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Deal with Dutton in the offing on corruption commission

Opposition Leader Peter Dutton has signalled the Coalition will support the government’s plans for a national anti-corruption commission – a move that could prove decisive as a row with crossbench MPs looms.

On Wednesday morning, Mr Dutton declared his support for the model put forward in Labor’s legislation, subject to its endorsement by the Coalition party room and the findings of a Senate select inquiry into the details of the 300-page bill.

“We are working sensibly and constructively with the government to implement an integrity commission which will root out any corrupt behaviour,” Mr Dutton said, while noting that he would push for amendments.

Attorney-General Mark Dreyfus had introduced the bill to the Parliament earlier on Wednesday.

A sticking point is emerging for the crossbench on the question of when public hearings will be held under the commission; the text of the legislation allows for them only in “exceptional circumstances”.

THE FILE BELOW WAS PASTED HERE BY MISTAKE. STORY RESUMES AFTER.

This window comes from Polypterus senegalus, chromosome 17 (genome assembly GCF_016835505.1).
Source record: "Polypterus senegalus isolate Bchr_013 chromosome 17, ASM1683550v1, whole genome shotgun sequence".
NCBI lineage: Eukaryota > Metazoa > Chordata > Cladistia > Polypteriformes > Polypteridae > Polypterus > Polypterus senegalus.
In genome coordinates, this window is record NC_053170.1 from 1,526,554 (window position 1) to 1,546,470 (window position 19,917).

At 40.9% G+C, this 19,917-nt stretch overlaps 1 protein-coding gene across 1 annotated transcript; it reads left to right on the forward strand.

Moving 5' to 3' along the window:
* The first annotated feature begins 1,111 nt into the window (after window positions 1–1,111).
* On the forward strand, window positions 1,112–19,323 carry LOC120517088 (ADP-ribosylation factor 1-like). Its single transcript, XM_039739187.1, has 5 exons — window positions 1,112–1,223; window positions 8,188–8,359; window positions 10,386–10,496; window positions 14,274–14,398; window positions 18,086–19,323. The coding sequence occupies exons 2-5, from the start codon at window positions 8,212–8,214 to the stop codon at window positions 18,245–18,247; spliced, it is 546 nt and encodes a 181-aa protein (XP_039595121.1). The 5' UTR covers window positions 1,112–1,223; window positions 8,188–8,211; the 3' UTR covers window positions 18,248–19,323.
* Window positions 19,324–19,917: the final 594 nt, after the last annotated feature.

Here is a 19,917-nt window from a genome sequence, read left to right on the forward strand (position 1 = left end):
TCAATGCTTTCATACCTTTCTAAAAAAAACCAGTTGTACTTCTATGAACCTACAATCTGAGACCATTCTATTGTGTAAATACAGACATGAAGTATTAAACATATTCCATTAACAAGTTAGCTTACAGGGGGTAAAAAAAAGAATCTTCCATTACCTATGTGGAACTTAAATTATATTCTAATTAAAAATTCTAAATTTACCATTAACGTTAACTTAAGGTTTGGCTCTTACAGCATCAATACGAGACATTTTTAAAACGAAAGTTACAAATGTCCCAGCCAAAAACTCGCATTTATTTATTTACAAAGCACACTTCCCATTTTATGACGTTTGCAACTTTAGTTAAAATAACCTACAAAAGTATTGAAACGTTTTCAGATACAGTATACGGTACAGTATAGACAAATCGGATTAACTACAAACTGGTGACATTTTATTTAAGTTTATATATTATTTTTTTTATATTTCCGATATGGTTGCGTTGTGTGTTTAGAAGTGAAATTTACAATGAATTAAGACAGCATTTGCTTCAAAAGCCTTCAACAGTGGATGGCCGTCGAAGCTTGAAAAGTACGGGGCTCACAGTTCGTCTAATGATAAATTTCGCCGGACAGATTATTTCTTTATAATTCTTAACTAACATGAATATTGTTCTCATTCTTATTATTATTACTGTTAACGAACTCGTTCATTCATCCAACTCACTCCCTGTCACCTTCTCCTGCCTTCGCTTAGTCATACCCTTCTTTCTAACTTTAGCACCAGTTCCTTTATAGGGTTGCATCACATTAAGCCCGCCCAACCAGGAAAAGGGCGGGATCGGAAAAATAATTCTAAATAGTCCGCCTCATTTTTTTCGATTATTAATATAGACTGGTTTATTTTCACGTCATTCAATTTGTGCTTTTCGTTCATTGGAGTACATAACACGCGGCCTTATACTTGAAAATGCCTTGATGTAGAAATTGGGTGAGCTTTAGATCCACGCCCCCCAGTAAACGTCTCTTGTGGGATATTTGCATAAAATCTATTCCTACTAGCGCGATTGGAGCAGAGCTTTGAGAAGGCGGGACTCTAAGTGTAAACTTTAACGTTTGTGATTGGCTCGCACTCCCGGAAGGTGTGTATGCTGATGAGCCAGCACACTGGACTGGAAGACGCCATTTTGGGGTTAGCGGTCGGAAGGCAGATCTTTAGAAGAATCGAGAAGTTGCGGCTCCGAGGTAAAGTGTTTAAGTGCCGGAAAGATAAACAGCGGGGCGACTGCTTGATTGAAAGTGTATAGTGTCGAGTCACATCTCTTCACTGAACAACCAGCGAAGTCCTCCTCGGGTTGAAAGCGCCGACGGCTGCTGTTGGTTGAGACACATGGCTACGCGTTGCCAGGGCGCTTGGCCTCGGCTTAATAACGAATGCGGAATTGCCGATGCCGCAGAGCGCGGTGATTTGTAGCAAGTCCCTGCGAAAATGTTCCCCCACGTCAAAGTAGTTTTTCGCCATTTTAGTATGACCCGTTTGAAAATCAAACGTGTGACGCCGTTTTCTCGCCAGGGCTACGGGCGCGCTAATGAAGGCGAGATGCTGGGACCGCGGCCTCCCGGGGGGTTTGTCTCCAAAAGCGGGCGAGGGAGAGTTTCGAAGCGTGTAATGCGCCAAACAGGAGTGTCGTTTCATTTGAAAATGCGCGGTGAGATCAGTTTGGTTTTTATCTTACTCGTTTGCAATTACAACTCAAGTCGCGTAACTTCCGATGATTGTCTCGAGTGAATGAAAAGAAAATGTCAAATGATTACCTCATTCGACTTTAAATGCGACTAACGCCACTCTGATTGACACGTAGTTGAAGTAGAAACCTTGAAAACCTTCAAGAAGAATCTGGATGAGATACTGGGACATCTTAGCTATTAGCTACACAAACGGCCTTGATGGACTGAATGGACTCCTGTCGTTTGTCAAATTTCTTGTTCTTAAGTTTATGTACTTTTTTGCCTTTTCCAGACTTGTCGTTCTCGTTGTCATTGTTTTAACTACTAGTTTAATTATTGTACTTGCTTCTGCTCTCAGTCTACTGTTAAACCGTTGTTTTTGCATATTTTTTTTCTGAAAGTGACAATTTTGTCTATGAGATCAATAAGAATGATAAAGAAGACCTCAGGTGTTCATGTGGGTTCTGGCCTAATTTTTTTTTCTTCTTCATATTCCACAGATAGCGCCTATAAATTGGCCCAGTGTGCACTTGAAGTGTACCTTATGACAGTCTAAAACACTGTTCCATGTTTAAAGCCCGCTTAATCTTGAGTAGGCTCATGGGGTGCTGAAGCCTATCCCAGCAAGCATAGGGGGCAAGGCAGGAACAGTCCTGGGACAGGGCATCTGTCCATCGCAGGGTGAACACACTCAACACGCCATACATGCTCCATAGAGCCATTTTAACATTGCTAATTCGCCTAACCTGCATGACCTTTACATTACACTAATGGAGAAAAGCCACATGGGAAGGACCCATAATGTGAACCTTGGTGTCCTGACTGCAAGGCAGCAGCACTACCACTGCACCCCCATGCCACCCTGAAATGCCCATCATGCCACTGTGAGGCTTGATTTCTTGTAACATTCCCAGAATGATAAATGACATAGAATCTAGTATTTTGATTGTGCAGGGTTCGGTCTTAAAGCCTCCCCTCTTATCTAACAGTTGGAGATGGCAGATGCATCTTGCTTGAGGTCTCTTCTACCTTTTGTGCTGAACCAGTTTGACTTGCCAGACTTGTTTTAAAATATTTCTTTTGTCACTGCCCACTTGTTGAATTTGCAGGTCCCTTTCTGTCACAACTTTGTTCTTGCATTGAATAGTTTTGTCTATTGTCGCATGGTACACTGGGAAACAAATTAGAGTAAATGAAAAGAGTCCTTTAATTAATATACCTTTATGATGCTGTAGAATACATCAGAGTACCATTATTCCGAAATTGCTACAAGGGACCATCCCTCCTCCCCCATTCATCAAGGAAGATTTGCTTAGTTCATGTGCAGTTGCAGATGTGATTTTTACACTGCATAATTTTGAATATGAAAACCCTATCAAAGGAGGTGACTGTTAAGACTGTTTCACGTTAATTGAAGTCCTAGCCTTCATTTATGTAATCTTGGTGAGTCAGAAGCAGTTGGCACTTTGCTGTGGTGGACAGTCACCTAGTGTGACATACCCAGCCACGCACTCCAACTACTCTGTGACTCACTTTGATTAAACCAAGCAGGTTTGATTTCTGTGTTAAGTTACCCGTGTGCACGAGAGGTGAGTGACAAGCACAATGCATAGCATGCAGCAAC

Crossbench MPs advocate a lower threshold: Whether a public inquiry would serve the public interest.

“It’s why the fanatics within the Greens need to be treated with great caution in relation to this issue, and most issues, I might say,” Mr Dutton said.

Mr Dutton claimed some MPs wanted nothing more than to see a “melee” in the Parliament.

“I don’t want people committing suicide, as we have seen in South Australia and elsewhere, as a result of false allegations having been levelled against them,” he said.

“That’s why we need to get the balance right here, it’s why the fanatics within the Greens need to be treated with great caution, in relation to this issue.”

In 2019, high-ranking SA police officer Doug Barr died while under investigation by the state’s anti-corruption body. He was ultimately cleared of wrongdoing.

The independent Senator David Pocock is one of those advocating the application of a “public interest” test for public inquiries.

His support and that of the Greens has previously been key to securing the passage of legislation in the Senate.

But if the Coalition backs the government’s bill it will not be required to pass into law.

Corruption is defined in the bill as conduct encompassing “an abuse of office, breach of public trust, misuse of information” or any other sort of corruption.

“It is a very broad definition,” Mr Dreyfus told the Parliament.

The bill will proceed to a parliamentary inquiry.

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